Having an operation can be a daunting prospect as an adult, even more so for a child. All children (except very young infants) should know what is going to happen in words they understand. The best time to tell your child varies with age – a rough rule of thumb is their age in days. For example, tell 2-3 yr olds 2-3 days before; and 4-7 year olds 4-7 days before coming to hospital. Older children are commonly involved in planning their surgery so already have an understanding of what’s coming up.

To help you discuss your child’s upcoming procedure with them, please visit this helpful resource created by EPIC (Effective Peri-Procedural Communication) Kids “How to talk to kids about their operation”

The following video can also be used to introduce the subject to your child, and we recommend you watch it together so that they know what to expect.

Many thanks to University Hospitals Bristol NHS Foundation Trust for making this video freely available.

Fasting & Your Child

• 6 Hours before coming into hospital: Give your child a light meal (limit fatty or high protein foods as they take longer to digest)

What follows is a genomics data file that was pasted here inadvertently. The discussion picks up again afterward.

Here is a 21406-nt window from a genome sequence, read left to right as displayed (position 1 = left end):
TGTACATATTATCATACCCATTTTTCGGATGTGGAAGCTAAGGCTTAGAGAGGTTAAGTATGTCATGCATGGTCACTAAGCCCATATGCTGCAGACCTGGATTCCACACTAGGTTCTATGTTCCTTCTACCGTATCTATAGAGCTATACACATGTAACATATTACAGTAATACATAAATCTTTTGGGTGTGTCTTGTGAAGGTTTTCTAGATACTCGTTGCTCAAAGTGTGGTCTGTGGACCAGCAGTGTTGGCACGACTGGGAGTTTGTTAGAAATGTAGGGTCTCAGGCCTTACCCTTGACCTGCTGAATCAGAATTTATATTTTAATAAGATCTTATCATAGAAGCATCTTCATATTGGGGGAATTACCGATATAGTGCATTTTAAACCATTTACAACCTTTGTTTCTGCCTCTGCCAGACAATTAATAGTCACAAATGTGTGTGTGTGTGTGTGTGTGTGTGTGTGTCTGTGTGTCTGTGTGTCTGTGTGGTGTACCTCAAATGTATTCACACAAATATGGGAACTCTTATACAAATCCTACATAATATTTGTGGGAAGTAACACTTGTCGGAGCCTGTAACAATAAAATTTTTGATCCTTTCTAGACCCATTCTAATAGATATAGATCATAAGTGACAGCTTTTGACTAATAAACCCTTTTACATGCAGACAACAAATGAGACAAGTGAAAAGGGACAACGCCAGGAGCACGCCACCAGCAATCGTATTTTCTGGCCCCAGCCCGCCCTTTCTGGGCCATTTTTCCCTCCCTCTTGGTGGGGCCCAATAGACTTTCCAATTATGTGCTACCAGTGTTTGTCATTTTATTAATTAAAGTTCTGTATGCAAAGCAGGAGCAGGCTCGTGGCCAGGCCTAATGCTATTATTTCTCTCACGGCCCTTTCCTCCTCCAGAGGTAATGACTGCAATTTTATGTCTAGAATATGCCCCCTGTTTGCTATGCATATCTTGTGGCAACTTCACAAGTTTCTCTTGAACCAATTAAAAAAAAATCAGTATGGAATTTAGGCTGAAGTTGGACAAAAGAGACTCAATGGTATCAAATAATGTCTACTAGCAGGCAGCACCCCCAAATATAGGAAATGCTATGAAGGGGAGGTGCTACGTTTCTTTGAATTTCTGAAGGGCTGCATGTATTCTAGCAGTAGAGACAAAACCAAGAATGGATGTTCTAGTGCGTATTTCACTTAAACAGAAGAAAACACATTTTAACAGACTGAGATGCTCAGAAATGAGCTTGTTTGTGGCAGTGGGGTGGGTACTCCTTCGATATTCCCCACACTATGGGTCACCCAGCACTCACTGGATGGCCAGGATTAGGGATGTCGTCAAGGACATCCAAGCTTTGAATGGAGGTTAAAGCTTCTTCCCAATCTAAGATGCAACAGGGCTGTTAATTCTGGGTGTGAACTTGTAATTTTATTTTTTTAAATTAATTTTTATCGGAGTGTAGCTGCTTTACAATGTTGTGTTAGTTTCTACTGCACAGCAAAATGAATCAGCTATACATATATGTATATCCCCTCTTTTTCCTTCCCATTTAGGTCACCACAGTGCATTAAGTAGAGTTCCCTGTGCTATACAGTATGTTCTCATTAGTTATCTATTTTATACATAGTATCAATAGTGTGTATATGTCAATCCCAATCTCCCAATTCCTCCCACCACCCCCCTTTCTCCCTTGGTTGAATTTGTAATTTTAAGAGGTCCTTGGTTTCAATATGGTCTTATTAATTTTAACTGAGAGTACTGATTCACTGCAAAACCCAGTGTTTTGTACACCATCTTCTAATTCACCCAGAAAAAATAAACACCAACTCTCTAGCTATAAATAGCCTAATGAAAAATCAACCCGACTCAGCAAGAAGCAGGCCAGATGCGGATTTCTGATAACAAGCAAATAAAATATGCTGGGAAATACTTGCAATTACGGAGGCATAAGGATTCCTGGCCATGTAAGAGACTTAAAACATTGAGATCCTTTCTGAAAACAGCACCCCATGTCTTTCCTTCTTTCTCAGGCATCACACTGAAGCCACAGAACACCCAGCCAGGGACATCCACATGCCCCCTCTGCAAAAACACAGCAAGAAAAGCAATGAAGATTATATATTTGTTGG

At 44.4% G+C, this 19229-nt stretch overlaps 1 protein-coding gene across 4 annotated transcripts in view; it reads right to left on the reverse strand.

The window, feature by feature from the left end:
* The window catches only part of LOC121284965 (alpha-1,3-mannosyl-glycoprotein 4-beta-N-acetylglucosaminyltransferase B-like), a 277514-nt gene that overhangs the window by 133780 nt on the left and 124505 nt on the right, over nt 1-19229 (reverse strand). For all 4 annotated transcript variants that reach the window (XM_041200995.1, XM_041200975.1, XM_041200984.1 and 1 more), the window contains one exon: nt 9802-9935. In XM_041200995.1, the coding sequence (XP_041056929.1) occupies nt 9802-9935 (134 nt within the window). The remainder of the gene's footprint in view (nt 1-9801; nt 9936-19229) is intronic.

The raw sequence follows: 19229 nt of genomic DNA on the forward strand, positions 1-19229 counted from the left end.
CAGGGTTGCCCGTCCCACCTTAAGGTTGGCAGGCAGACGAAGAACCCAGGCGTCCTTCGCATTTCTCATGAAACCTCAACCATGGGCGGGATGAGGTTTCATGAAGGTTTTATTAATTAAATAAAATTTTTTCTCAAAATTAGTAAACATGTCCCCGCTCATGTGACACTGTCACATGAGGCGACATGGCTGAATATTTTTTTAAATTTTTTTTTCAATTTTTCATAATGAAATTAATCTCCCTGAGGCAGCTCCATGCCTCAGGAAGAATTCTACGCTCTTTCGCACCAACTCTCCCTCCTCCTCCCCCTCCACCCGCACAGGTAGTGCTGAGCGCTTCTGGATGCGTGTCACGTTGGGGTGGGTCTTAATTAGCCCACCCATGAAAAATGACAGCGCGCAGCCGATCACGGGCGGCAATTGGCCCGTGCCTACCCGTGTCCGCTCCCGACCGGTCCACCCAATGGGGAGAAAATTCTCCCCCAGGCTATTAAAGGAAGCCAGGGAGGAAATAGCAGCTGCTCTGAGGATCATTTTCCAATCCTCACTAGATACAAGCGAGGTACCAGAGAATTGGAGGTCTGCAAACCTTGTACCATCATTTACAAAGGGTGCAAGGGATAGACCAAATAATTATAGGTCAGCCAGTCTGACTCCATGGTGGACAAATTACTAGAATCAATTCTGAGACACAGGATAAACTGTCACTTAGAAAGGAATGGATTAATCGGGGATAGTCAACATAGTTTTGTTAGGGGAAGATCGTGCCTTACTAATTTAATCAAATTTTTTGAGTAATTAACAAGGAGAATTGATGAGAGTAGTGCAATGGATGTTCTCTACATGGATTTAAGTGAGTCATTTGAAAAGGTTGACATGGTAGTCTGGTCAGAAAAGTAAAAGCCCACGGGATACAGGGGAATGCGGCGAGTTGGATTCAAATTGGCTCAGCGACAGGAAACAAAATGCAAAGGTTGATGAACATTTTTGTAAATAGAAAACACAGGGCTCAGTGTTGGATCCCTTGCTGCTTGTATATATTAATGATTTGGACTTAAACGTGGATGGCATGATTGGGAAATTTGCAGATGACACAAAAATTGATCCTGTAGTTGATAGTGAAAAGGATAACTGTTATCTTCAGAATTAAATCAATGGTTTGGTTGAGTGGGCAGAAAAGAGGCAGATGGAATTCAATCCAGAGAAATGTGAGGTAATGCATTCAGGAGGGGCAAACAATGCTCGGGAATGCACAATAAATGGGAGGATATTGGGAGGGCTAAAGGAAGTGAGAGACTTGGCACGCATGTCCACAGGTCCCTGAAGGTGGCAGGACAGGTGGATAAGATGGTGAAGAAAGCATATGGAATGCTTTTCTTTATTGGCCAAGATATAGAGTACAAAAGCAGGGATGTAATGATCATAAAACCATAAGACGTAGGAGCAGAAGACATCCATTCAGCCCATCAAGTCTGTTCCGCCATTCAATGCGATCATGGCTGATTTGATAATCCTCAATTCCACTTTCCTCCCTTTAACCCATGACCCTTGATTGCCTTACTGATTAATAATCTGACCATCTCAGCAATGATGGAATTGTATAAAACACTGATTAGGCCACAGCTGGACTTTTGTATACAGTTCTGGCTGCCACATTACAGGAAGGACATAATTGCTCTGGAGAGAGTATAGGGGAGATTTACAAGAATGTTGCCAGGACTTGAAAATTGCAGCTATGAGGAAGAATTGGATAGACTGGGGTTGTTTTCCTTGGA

• 4 Hours before coming into hospital: Your baby can have their last breastfeed or breastmilk / formula bottle

All children can have clear fluids (eg. clear apple juice, water, water ice blocks like Icy Poles) up until the time they are called into the operating theatre. This does NOT include milk-based drinks or jelly.

What Happens When You Arrive?
If your child is 6 years or older your nurse will apply some numbing cream to the back of their hands and the inside of one of their elbows. This enables your Anaesthetist to offer your child the choice of anaesthetic technique. This is an important step as it empowers your child by giving them the choice of anaesthetic, rather than the choice being made for them.

It is usual to have a period of waiting before it is your child’s turn for their procedure. Although the hospital and operating team try to minimise the amount of time patients spend waiting, it is impossible to be predict times so accurately that there is no waiting. We appreciate it can be difficult to keep tired and hungry children occupied during this time. Bring activities that your child enjoys – colouring, books to read or some sort of screen device are usual favourites. It is also worth bringing a favourite toy or comforter.

You know your child best. If you wish to flag any behavioural issues, or concerns you have had with your child’s previous anaesthetics, please email us. That way, your Anaesthetist will know to either call you in the days leading up to the procedure or devise a plan with you and your child on the day of the procedure. Your specific concerns can be most effectively addressed if you contact us as soon as possible.